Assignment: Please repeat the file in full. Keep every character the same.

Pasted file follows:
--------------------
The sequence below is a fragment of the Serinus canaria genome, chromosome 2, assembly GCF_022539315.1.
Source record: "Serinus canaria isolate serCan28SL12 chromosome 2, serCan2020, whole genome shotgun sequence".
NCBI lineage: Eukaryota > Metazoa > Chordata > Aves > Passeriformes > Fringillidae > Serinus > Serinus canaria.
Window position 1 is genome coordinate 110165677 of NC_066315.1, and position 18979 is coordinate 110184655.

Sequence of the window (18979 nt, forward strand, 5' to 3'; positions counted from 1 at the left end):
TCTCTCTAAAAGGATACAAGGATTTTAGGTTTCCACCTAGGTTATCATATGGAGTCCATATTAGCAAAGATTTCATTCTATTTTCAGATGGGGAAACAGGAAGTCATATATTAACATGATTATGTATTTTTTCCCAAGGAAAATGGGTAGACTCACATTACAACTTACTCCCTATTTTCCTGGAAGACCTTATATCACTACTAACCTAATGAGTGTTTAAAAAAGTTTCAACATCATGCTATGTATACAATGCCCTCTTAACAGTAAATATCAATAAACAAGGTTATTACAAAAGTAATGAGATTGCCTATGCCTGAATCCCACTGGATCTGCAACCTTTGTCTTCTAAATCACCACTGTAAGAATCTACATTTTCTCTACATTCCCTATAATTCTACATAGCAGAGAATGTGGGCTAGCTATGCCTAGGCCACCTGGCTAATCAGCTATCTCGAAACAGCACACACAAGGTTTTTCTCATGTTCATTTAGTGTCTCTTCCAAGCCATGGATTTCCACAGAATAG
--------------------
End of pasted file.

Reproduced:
The sequence below is a fragment of the Serinus canaria genome, chromosome 2, assembly GCF_022539315.1.
Source record: "Serinus canaria isolate serCan28SL12 chromosome 2, serCan2020, whole genome shotgun sequence".
NCBI lineage: Eukaryota > Metazoa > Chordata > Aves > Passeriformes > Fringillidae > Serinus > Serinus canaria.
Window position 1 is genome coordinate 110165677 of NC_066315.1, and position 18979 is coordinate 110184655.

Sequence of the window (18979 nt, forward strand, 5' to 3'; positions counted from 1 at the left end):
TCTCTCTAAAAGGATACAAGGATTTTAGGTTTCCACCTAGGTTATCATATGGAGTCCATATTAGCAAAGATTTCATTCTATTTTCAGATGGGGAAACAGGAAGTCATATATTAACATGATTATGTATTTTTTCCCAAGGAAAATGGGTAGACTCACATTACAACTTACTCCCTATTTTCCTGGAAGACCTTATATCACTACTAACCTAATGAGTGTTTAAAAAAGTTTCAACATCATGCTATGTATACAATGCCCTCTTAACAGTAAATATCAATAAACAAGGTTATTACAAAAGTAATGAGATTGCCTATGCCTGAATCCCACTGGATCTGCAACCTTTGTCTTCTAAATCACCACTGTAAGAATCTACATTTTCTCTACATTCCCTATAATTCTACATAGCAGAGAATGTGGGCTAGCTATGCCTAGGCCACCTGGCTAATCAGCTATCTCGAAACAGCACACACAAGGTTTTTCTCATGTTCATTTAGTGTCTCTTCCAAGCCATGGATTTCCACAGAATAG